Care Instructions for Painted Glass Bottles

While you can rinse out the inside of your painted bottles, don’t submerge the bottles in water once they’re painted. Use a soft cloth to wipe down the outside if necessary.

I used my painted glass bottles as part of my Easter tablescape. You would never notice these are beer bottles unless you looked closely.

Other Ideas for Bottle Painting

There are so many possibilities for painting glass bottles for any occasion. You could go more modern, add stencils or apply hand-painted details.

I also now have a faux mercury glass technique you can try!

Here are a few more painted glass bottle ideas to get your gears turning:

  • Valentine’s Day — Red, white and pink bottles with hearts
  • Summer — Fruit-themed painted bottles, like watermelon or pineapple
  • Fourth of July — Red, white and blue bottles to hold your sparklers
  • Fall — Witches, jack-o-lanterns or Frankenstein bottles
  • Christmas — Snowman, Santa, or reindeer bottles

You can also experiment with color blocking or mosaic patterns. Don’t stop with bottles, either! I’ve made painted terracotta pots and painted Dollar Tree pumpkins with similar materials.

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Trio of painted bottles using chalk paint
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  1. I painted some bottles but the paint is peeling off. I’m using an acrylic craft paint. I use this paint for all my crafts. Do you know why this would be happening

    1. Hi Fran! Sorry to hear you’re having trouble.

      First, I always thoroughly clean my glass, preferably with rubbing alcohol. I used chalk paint for my bottles (https://amzn.to/2BVyCQr), which is an ultra-matte acrylic paint. It tends to adhere very well without peeling, but I also don’t let the bottles get wet where I’ve painted.

      Another option is to add glass and tile medium as a primer before applying your acrylic paint. You can also mix this medium with your acrylic paint to make it more transparent. Here’s a link to the product: https://amzn.to/2Uxfi2q.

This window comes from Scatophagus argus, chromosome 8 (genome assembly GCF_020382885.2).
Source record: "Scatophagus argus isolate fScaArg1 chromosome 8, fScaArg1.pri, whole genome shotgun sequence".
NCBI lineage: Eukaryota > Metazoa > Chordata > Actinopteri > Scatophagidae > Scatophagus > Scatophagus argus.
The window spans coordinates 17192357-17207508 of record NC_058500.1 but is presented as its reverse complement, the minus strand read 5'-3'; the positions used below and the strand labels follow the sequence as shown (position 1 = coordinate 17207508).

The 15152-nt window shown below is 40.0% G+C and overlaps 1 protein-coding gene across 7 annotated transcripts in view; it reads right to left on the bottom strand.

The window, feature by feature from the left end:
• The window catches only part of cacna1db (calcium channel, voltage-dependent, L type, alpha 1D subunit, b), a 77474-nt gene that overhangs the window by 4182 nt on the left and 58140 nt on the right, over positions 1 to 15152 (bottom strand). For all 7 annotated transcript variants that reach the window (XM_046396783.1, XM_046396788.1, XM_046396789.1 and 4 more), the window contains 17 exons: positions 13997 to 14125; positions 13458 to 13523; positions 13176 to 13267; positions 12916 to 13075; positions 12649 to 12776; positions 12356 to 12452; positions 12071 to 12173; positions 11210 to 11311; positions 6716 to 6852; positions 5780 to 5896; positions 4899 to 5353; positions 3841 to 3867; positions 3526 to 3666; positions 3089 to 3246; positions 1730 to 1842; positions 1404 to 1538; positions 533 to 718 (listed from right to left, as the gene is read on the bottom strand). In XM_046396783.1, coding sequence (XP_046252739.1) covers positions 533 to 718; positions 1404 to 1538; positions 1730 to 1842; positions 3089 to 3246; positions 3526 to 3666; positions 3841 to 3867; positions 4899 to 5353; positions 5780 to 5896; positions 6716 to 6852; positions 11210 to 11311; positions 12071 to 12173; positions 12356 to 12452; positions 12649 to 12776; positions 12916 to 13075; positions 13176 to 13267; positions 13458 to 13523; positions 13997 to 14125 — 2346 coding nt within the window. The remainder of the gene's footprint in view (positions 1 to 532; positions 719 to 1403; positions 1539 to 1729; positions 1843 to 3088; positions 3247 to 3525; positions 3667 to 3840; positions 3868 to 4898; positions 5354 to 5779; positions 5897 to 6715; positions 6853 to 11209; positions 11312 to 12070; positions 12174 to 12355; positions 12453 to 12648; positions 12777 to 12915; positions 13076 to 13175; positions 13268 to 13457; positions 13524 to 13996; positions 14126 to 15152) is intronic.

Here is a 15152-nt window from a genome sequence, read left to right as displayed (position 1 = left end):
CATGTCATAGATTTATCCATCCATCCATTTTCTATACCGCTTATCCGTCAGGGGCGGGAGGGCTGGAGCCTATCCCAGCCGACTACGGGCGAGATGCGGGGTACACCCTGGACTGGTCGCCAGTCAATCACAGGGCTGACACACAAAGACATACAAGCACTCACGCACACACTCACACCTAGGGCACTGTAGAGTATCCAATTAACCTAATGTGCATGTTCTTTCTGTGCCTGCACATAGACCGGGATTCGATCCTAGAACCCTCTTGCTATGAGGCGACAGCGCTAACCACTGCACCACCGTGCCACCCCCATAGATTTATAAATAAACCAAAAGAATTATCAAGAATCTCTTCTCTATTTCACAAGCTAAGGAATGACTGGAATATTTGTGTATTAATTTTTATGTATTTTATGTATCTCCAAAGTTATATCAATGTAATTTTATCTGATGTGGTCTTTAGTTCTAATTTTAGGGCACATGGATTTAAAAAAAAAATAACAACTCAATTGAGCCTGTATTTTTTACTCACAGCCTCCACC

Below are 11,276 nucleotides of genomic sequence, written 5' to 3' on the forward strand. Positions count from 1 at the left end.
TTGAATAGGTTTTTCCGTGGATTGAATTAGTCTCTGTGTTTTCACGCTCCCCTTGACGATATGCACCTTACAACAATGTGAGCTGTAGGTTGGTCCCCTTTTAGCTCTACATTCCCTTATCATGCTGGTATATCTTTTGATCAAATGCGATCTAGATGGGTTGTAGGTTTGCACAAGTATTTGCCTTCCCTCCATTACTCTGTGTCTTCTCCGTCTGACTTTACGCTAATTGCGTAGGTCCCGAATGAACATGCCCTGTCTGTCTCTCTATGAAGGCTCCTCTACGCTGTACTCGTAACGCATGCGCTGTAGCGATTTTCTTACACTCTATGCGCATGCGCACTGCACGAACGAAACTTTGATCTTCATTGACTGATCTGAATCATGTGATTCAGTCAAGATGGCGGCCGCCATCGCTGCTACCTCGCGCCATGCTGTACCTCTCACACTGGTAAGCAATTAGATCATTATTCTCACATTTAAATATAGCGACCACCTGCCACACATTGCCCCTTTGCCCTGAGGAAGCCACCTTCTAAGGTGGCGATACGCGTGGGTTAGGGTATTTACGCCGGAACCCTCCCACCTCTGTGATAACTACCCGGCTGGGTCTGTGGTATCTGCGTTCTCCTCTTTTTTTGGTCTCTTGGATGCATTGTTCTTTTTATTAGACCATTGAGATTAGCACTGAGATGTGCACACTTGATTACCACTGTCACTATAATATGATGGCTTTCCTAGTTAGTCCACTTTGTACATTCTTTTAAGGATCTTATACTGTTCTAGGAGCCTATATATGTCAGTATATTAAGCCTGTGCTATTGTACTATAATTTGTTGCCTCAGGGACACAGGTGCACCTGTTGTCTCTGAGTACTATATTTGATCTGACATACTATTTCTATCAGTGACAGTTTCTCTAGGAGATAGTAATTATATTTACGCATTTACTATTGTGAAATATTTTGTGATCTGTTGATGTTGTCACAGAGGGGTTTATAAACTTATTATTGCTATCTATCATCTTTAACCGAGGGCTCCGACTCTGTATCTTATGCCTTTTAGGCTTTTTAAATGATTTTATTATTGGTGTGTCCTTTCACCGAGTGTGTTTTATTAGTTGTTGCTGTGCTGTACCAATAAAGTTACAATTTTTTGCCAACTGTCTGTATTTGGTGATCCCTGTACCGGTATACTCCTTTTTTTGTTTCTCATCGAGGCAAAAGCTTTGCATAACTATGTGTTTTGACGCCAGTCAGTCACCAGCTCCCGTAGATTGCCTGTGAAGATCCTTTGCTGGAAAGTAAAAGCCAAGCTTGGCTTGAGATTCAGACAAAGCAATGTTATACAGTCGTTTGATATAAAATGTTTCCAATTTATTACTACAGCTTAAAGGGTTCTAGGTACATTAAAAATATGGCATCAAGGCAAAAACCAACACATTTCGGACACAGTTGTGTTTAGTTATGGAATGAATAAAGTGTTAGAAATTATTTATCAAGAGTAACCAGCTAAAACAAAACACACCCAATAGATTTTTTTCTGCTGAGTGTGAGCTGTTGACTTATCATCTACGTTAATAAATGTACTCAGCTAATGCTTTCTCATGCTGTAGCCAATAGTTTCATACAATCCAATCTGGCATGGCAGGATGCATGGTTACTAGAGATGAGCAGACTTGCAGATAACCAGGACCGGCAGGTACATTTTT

Additionally, you can use an acrylic spray sealer (https://amzn.to/30vAtpu) to set your design. Just please make sure you don’t paint/spray near areas where someone will ingest food. I hope this helps! Please reach out if you have any more questions.

      Best wishes,

  2. I love your painted bottles. They look so beautiful. I featured this beautiful post at TFT this week. Hope to see you again on Thursday. Have a great week ahead!

    1. Hi Amber! Thanks so much for featuring my painted bottles! I look forward to the next party and hope you have a great week as well! 🙂

    1. Hi Marie! Thanks so much for stopping by! I’m glad you liked my little painted bottles. Isn’t it funny how things that seem ugly could turn into something charming? 🙂

  3. I just wanted to let you know that I would be featuring your project tonight on Celebrate Your Story! It goes live at 7:00 p.m. CST. These bottles are so pretty!! Hugs!

  4. I love these, the colors are so springy and refreshing! If you haven’t already, please considering sharing at Celebrate Your Story. Our link party is still open! Have a great one! Hugs!

    1. Hello, Benita! Thanks for the kind compliments! I’m definitely paying a visit to your party. Thanks for the encouragement! 😉

  5. So pretty, an creative with the beer bottles, Crissy. I wouldn’t have known. Pinned!